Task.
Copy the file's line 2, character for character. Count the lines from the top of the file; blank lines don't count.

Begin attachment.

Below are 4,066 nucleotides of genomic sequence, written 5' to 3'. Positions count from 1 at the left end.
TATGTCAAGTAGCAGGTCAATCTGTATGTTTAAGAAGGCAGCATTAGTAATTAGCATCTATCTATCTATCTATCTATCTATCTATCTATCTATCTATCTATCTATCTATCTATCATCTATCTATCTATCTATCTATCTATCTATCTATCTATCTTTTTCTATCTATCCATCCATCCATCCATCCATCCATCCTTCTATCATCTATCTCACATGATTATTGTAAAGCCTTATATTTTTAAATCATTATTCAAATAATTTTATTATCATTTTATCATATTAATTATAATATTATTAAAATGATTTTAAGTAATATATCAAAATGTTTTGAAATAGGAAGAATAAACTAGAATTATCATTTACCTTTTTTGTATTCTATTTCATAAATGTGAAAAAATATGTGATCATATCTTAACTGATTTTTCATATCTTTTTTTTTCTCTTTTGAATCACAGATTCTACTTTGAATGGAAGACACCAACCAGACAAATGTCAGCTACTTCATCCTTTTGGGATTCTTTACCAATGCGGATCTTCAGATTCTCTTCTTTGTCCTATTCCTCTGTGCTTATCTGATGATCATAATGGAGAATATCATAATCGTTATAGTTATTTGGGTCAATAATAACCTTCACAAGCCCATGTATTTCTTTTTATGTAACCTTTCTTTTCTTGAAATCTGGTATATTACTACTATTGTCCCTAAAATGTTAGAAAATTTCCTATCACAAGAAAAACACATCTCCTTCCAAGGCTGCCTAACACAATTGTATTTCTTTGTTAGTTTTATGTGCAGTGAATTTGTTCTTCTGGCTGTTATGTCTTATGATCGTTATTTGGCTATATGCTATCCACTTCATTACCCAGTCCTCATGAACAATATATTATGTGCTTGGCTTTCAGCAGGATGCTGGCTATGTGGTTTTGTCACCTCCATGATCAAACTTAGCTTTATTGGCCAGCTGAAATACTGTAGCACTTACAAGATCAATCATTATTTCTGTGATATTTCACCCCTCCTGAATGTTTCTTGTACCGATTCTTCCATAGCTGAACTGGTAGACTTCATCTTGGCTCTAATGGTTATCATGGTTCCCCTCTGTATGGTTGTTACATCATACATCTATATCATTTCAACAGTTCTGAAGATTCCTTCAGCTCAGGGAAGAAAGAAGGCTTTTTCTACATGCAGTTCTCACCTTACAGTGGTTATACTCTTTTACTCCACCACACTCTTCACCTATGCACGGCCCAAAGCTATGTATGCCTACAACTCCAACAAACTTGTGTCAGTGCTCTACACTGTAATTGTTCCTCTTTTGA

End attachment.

TATGTCAAGTAGCAGGTCAATCTGTATGTTTAAGAAGGCAGCATTAGTAATTAGCATCTATCTATCTATCTATCTATCTATCTATCTATCTATCTATCTATCTATCTATCTATCATCTATCTATCTATCTATCTATCTATCTATCTATCTATCTTTTTCTATCTATCCATCCATCCATCCATCCATCCATCCTTCTATCATCTATCTCACATGATTATTGTAAAGCCTTATATTTTTAAATCATTATTCAAATAATTTTATTATCATTTTATCATATTAATTATAATATTATTAAAATGATTTTAAGTAATATATCAAAATGTTTTGAAATAGGAAGAATAAACTAGAATTATCATTTACCTTTTTTGTATTCTATTTCATAAATGTGAAAAAATATGTGATCATATCTTAACTGATTTTTCATATCTTTTTTTTTCTCTTTTGAATCACAGATTCTACTTTGAATGGAAGACACCAACCAGACAAATGTCAGCTACTTCATCCTTTTGGGATTCTTTACCAATGCGGATCTTCAGATTCTCTTCTTTGTCCTATTCCTCTGTGCTTATCTGATGATCATAATGGAGAATATCATAATCGTTATAGTTATTTGGGTCAATAATAACCTTCACAAGCCCATGTATTTCTTTTTATGTAACCTTTCTTTTCTTGAAATCTGGTATATTACTACTATTGTCCCTAAAATGTTAGAAAATTTCCTATCACAAGAAAAACACATCTCCTTCCAAGGCTGCCTAACACAATTGTATTTCTTTGTTAGTTTTATGTGCAGTGAATTTGTTCTTCTGGCTGTTATGTCTTATGATCGTTATTTGGCTATATGCTATCCACTTCATTACCCAGTCCTCATGAACAATATATTATGTGCTTGGCTTTCAGCAGGATGCTGGCTATGTGGTTTTGTCACCTCCATGATCAAACTTAGCTTTATTGGCCAGCTGAAATACTGTAGCACTTACAAGATCAATCATTATTTCTGTGATATTTCACCCCTCCTGAATGTTTCTTGTACCGATTCTTCCATAGCTGAACTGGTAGACTTCATCTTGGCTCTAATGGTTATCATGGTTCCCCTCTGTATGGTTGTTACATCATACATCTATATCATTTCAACAGTTCTGAAGATTCCTTCAGCTCAGGGAAGAAAGAAGGCTTTTTCTACATGCAGTTCTCACCTTACAGTGGTTATACTCTTTTACTCCACCACACTCTTCACCTATGCACGGCCCAAAGCTATGTATGCCTACAACTCCAACAAACTTGTGTCAGTGCTCTACACTGTAATTGTTCCTCTTTTGA